A campaign launched in Parliament by Barbara received a major boost last Friday (2 March) when a Private Members’ Bill calling for the compulsory registration of off-road motorcycles received its second reading in the House of Commons.
In 2006, Barbara acted as the Parliamentary Champion of the Greater Manchester Police Authority’s ‘Stop Off-Road Nuisance’ campaign to introduce into parliament the authority’s proposals to deal with the menace of illegally ridden off-road vehicles.
In October last year, Barbara sponsored an Early Day Motion, supported by 66 other MPs, which emphasised the nuisance that illegal motorcycle use causes to local people, and called on the Government to introduce a compulsory registration scheme, which would cover new motorcyles and quad bikes, and those already in use.
Barbara followed this up in November by introducing a Ten Minute Rule Bill, which called for mandatory registratoon of off-road vehicles, which would enhance to powers of the police to tackle the off-road bike problem. Barbara’s Bill raised awareness of the problem and gathered support for action among MPs from Manchester. Similar bills were also introduced by MPs from Swindon and the Rhondda.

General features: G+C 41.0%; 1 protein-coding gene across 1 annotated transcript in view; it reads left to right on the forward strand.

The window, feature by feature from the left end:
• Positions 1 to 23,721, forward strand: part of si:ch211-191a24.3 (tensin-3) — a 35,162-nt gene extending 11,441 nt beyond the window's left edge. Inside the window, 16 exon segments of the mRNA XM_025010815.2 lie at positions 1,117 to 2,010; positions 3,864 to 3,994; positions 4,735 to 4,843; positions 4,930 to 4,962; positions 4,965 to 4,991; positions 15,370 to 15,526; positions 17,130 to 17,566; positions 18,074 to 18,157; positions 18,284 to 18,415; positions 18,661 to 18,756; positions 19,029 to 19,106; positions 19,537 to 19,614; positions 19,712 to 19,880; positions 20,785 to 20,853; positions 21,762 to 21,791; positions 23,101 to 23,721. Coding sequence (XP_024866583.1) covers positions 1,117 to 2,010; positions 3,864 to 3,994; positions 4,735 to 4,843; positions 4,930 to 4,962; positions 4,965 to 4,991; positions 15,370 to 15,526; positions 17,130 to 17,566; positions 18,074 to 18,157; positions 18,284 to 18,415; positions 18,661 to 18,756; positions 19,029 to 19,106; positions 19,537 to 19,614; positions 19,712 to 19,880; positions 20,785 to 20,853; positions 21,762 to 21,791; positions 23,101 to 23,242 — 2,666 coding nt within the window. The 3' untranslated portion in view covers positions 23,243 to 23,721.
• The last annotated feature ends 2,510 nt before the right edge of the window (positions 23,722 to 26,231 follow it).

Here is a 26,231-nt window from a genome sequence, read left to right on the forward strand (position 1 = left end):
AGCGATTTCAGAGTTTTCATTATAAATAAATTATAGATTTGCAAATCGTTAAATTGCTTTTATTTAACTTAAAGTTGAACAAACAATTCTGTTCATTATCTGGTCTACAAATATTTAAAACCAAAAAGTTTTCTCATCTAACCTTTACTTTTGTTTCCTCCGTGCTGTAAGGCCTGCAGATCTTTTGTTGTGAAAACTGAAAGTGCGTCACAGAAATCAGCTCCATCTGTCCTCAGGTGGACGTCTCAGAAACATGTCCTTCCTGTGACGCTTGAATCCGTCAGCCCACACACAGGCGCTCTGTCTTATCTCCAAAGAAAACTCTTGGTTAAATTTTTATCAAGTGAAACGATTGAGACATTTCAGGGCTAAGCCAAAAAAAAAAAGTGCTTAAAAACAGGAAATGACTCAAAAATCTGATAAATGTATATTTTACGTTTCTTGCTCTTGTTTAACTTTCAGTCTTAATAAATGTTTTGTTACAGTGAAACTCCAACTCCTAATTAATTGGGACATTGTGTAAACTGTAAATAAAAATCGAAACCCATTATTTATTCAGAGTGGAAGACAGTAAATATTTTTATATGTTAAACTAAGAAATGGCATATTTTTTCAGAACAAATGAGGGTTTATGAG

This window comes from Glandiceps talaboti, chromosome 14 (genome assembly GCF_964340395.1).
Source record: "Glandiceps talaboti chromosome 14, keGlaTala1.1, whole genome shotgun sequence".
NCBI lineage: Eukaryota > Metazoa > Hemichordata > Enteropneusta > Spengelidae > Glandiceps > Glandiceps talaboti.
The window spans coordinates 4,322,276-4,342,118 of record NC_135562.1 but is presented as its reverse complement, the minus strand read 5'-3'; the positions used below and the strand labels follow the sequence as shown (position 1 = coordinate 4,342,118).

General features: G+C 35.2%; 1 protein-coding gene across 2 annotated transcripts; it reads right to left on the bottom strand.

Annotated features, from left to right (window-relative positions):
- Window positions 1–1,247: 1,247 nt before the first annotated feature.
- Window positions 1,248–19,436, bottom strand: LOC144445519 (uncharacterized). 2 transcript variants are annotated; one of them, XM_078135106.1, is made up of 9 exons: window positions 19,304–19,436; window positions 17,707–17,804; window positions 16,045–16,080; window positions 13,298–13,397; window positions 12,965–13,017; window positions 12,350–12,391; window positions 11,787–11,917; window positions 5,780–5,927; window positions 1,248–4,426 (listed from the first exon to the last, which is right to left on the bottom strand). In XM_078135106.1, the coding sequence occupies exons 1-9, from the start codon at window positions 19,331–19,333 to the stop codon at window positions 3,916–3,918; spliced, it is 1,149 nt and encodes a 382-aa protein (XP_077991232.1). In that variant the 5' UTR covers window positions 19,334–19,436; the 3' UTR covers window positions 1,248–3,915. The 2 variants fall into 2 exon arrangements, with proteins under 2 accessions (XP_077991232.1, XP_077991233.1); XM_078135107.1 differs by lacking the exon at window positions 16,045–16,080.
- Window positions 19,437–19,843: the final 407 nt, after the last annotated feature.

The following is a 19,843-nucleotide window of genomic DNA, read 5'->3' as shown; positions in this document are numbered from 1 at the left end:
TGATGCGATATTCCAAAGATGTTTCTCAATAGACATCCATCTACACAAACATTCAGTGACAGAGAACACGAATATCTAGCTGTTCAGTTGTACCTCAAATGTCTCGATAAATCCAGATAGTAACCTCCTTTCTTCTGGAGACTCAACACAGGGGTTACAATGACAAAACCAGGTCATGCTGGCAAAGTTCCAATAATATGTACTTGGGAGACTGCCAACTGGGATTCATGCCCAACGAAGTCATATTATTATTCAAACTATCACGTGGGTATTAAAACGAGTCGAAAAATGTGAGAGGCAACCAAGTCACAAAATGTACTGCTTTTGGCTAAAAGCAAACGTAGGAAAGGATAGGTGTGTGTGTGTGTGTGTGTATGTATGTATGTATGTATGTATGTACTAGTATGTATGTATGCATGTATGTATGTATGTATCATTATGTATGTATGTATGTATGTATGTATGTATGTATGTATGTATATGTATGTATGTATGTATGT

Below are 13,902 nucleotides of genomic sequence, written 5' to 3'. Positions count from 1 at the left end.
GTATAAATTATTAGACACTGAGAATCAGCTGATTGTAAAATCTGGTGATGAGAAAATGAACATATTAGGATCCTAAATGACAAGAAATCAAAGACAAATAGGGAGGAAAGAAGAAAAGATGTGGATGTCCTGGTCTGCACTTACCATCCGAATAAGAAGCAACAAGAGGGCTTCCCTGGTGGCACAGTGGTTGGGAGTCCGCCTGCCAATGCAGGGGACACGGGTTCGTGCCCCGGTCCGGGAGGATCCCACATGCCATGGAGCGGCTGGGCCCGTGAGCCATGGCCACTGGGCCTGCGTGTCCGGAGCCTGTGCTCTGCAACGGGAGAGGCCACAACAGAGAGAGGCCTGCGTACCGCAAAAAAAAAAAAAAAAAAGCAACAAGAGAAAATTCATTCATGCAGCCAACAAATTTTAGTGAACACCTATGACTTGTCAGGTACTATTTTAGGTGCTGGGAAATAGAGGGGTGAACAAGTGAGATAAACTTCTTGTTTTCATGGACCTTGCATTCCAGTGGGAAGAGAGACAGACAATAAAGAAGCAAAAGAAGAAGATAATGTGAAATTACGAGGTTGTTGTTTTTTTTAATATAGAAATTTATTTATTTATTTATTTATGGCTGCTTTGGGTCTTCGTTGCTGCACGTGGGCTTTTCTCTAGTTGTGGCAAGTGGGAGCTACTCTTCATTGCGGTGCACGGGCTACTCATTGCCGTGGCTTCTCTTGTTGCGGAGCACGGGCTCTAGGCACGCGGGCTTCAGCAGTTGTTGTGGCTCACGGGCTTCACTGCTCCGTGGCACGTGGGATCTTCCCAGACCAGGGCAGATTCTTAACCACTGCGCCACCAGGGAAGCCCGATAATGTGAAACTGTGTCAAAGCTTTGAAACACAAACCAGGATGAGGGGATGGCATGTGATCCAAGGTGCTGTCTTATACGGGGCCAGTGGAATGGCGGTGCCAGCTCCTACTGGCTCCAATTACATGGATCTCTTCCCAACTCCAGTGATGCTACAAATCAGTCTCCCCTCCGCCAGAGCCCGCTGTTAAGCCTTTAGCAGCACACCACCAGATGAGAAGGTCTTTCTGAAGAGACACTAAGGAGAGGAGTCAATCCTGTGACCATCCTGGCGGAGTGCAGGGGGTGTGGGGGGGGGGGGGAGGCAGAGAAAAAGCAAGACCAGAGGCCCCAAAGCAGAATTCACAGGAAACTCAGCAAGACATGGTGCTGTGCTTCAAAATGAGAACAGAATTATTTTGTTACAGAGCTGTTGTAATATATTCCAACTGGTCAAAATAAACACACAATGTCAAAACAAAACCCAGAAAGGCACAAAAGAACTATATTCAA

GMPA remained convinced that a registration scheme is the only way to deal with this problem and Barbara continued to find that residents in Worskley and across Salford had their lives blighted by noise, damage, and the risk of injury from dangerously-ridden and uninsured off-road motorcycles, mini-motos, scooters and quad-bikes.
The campaign took another step forward when one of the MPs who signed Barbara’s EDM, Graham Stringer, MP for nearby Manchester Blackley, was successful in winning a high place in a Commons ballot for Private Members’ Bills. He chose to put forward the Off-Road Vehicles (Registration) Bill, which received the support of 115 MPs at its second reading on Friday.
Speaking after the debate, Barbara said:
“Time and time again, constituents tell me about the problems caused by unlicensed motorcycles, which are ridden not only on parks and open spaces, but also on the public highway, where they pose a danger to pedestrians and other road users. Greater Manchester Police are doing an excellent job at cracking down on the problem, but they tell me that the only way to deal with it in the longer term is to establish a clear record of ownership for each bike, to ensure that those responsible can be traced.
"When I began this campaign with the Greater Manchester Police Authority, I knew that it would take time to see results, and we still have quite a way to go, but I am delighted at the number of MPs who have shown their support for the Bill. I have listened to the problems that my constituents are having, and by raising them in Parliament, I have made sure that Ministers are very much aware of the scale of the problem, both in Worsley, and across Greater Manchester.”